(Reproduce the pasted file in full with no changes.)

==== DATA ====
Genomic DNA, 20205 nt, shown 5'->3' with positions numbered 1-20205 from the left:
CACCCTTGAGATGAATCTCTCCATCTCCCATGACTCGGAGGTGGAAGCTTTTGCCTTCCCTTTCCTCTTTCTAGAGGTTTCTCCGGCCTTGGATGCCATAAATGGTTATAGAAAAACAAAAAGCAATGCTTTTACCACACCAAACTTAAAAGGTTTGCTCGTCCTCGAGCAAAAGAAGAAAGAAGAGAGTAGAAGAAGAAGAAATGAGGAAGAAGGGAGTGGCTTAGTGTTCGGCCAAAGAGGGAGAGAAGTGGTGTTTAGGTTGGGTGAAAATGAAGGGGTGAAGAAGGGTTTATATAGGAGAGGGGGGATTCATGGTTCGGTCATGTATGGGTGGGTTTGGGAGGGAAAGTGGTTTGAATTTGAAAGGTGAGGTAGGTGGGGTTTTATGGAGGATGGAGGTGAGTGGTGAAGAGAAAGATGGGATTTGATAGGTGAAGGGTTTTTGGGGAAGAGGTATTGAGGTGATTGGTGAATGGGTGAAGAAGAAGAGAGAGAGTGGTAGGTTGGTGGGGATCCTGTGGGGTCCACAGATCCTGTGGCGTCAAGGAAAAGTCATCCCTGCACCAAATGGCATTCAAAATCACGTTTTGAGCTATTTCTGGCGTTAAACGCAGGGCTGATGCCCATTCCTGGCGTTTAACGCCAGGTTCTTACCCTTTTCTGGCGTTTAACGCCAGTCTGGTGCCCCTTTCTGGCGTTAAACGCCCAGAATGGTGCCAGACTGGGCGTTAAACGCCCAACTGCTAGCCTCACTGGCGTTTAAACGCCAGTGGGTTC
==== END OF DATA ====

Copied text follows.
Genomic DNA, 20205 nt, shown 5'->3' with positions numbered 1-20205 from the left:
CACCCTTGAGATGAATCTCTCCATCTCCCATGACTCGGAGGTGGAAGCTTTTGCCTTCCCTTTCCTCTTTCTAGAGGTTTCTCCGGCCTTGGATGCCATAAATGGTTATAGAAAAACAAAAAGCAATGCTTTTACCACACCAAACTTAAAAGGTTTGCTCGTCCTCGAGCAAAAGAAGAAAGAAGAGAGTAGAAGAAGAAGAAATGAGGAAGAAGGGAGTGGCTTAGTGTTCGGCCAAAGAGGGAGAGAAGTGGTGTTTAGGTTGGGTGAAAATGAAGGGGTGAAGAAGGGTTTATATAGGAGAGGGGGGATTCATGGTTCGGTCATGTATGGGTGGGTTTGGGAGGGAAAGTGGTTTGAATTTGAAAGGTGAGGTAGGTGGGGTTTTATGGAGGATGGAGGTGAGTGGTGAAGAGAAAGATGGGATTTGATAGGTGAAGGGTTTTTGGGGAAGAGGTATTGAGGTGATTGGTGAATGGGTGAAGAAGAAGAGAGAGAGTGGTAGGTTGGTGGGGATCCTGTGGGGTCCACAGATCCTGTGGCGTCAAGGAAAAGTCATCCCTGCACCAAATGGCATTCAAAATCACGTTTTGAGCTATTTCTGGCGTTAAACGCAGGGCTGATGCCCATTCCTGGCGTTTAACGCCAGGTTCTTACCCTTTTCTGGCGTTTAACGCCAGTCTGGTGCCCCTTTCTGGCGTTAAACGCCCAGAATGGTGCCAGACTGGGCGTTAAACGCCCAACTGCTAGCCTCACTGGCGTTTAAACGCCAGTGGGTTC